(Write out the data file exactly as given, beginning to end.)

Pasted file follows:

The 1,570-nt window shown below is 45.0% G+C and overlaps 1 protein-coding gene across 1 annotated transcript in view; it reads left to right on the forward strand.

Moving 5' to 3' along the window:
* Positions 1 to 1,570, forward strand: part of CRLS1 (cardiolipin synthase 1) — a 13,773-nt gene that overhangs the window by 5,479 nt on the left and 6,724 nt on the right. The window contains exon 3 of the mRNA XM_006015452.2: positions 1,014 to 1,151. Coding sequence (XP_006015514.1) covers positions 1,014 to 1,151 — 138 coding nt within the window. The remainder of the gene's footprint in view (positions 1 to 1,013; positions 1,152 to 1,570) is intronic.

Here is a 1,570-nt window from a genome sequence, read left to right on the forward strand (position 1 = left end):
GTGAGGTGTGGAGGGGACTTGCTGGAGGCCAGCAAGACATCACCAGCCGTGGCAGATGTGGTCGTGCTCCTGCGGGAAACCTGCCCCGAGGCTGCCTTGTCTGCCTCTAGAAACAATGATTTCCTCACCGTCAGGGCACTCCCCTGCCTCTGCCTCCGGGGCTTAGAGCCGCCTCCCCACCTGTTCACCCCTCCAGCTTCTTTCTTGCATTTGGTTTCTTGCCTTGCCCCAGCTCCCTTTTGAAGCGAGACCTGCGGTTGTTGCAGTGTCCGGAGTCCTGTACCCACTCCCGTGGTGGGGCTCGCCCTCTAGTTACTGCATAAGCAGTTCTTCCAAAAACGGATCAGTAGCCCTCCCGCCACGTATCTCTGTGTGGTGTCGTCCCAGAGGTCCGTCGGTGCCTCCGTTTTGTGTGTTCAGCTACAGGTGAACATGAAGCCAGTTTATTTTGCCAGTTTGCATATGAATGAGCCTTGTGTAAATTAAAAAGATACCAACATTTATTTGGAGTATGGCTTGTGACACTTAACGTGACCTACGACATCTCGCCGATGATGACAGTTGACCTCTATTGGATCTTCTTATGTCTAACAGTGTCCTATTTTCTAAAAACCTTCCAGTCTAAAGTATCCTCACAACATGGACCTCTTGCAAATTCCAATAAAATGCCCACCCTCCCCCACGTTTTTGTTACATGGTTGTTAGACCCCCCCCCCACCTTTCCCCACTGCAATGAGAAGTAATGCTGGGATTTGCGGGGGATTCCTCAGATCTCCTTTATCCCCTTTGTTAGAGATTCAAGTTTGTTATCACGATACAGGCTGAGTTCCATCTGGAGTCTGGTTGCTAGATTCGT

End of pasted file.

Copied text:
The 1,570-nt window shown below is 45.0% G+C and overlaps 1 protein-coding gene across 1 annotated transcript in view; it reads left to right on the forward strand.

Moving 5' to 3' along the window:
* Positions 1 to 1,570, forward strand: part of CRLS1 (cardiolipin synthase 1) — a 13,773-nt gene that overhangs the window by 5,479 nt on the left and 6,724 nt on the right. The window contains exon 3 of the mRNA XM_006015452.2: positions 1,014 to 1,151. Coding sequence (XP_006015514.1) covers positions 1,014 to 1,151 — 138 coding nt within the window. The remainder of the gene's footprint in view (positions 1 to 1,013; positions 1,152 to 1,570) is intronic.

Here is a 1,570-nt window from a genome sequence, read left to right on the forward strand (position 1 = left end):
GTGAGGTGTGGAGGGGACTTGCTGGAGGCCAGCAAGACATCACCAGCCGTGGCAGATGTGGTCGTGCTCCTGCGGGAAACCTGCCCCGAGGCTGCCTTGTCTGCCTCTAGAAACAATGATTTCCTCACCGTCAGGGCACTCCCCTGCCTCTGCCTCCGGGGCTTAGAGCCGCCTCCCCACCTGTTCACCCCTCCAGCTTCTTTCTTGCATTTGGTTTCTTGCCTTGCCCCAGCTCCCTTTTGAAGCGAGACCTGCGGTTGTTGCAGTGTCCGGAGTCCTGTACCCACTCCCGTGGTGGGGCTCGCCCTCTAGTTACTGCATAAGCAGTTCTTCCAAAAACGGATCAGTAGCCCTCCCGCCACGTATCTCTGTGTGGTGTCGTCCCAGAGGTCCGTCGGTGCCTCCGTTTTGTGTGTTCAGCTACAGGTGAACATGAAGCCAGTTTATTTTGCCAGTTTGCATATGAATGAGCCTTGTGTAAATTAAAAAGATACCAACATTTATTTGGAGTATGGCTTGTGACACTTAACGTGACCTACGACATCTCGCCGATGATGACAGTTGACCTCTATTGGATCTTCTTATGTCTAACAGTGTCCTATTTTCTAAAAACCTTCCAGTCTAAAGTATCCTCACAACATGGACCTCTTGCAAATTCCAATAAAATGCCCACCCTCCCCCACGTTTTTGTTACATGGTTGTTAGACCCCCCCCCCACCTTTCCCCACTGCAATGAGAAGTAATGCTGGGATTTGCGGGGGATTCCTCAGATCTCCTTTATCCCCTTTGTTAGAGATTCAAGTTTGTTATCACGATACAGGCTGAGTTCCATCTGGAGTCTGGTTGCTAGATTCGT